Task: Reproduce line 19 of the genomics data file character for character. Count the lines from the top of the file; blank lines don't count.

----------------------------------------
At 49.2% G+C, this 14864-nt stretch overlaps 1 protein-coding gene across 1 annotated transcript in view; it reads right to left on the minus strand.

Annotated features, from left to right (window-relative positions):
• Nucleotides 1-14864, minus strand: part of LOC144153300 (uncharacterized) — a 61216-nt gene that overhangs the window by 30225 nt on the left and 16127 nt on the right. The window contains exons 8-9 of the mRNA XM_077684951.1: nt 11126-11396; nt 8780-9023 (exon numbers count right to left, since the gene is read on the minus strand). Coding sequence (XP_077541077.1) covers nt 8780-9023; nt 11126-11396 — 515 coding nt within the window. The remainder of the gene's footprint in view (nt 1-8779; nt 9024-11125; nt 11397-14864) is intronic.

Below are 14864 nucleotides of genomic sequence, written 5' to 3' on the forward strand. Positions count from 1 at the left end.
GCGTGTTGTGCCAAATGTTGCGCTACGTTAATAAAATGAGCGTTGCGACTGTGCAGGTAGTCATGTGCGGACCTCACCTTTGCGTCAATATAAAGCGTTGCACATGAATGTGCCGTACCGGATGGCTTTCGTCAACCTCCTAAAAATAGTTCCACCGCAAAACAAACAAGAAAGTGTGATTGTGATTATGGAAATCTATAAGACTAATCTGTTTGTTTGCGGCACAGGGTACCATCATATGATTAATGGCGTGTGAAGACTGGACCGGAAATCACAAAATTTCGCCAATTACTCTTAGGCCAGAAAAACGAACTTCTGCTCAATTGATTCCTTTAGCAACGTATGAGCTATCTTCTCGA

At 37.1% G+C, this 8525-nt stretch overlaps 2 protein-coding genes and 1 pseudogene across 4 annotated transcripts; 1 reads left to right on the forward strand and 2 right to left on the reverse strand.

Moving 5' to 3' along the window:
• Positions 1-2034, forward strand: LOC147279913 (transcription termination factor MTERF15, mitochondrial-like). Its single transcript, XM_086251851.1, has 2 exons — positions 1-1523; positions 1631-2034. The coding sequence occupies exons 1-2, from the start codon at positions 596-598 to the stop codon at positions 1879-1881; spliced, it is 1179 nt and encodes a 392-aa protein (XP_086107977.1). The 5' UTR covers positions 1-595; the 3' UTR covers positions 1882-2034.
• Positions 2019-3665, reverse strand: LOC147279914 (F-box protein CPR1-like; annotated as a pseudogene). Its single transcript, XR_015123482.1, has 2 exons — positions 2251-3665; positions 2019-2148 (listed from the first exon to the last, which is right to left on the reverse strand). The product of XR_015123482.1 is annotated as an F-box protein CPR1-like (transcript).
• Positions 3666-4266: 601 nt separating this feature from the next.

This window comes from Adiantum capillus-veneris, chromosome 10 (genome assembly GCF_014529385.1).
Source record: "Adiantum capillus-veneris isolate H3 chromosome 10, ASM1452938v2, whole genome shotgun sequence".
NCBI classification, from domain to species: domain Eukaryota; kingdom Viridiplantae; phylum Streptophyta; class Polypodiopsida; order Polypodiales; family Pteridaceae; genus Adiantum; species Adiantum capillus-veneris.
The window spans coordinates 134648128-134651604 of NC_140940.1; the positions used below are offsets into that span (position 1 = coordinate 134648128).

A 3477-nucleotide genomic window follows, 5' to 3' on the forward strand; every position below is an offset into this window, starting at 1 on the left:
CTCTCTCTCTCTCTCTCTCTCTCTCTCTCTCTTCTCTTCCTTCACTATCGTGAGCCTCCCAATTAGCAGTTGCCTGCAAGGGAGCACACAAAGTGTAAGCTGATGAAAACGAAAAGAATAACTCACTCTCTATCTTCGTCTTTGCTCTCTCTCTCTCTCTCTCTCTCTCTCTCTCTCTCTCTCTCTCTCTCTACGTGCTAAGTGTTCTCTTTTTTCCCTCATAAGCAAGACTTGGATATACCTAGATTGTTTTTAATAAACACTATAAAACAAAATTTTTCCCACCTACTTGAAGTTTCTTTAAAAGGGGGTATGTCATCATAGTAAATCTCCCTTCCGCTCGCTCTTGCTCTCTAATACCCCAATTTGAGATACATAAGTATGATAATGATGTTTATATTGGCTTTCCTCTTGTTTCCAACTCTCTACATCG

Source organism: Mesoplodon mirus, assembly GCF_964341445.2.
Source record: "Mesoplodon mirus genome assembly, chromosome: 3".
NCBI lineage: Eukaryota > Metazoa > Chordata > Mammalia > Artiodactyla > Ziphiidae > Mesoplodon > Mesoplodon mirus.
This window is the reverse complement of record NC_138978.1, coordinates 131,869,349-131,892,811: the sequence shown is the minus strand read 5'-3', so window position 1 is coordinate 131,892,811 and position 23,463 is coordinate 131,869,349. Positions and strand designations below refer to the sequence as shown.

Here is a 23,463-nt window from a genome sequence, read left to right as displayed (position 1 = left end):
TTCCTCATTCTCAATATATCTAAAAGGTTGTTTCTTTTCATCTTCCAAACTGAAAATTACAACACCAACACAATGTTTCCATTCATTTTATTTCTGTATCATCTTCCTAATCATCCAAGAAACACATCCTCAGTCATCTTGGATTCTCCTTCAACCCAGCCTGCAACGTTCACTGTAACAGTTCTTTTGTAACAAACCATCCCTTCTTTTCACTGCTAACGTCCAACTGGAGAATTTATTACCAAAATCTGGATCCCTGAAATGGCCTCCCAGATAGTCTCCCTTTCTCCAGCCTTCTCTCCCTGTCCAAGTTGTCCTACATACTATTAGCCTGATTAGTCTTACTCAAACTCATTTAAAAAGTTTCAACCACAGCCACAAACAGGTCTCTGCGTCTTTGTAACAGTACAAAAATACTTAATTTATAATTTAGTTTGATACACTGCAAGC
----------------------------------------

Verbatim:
NCBI lineage: Eukaryota > Metazoa > Chordata > Mammalia > Artiodactyla > Ziphiidae > Mesoplodon > Mesoplodon mirus.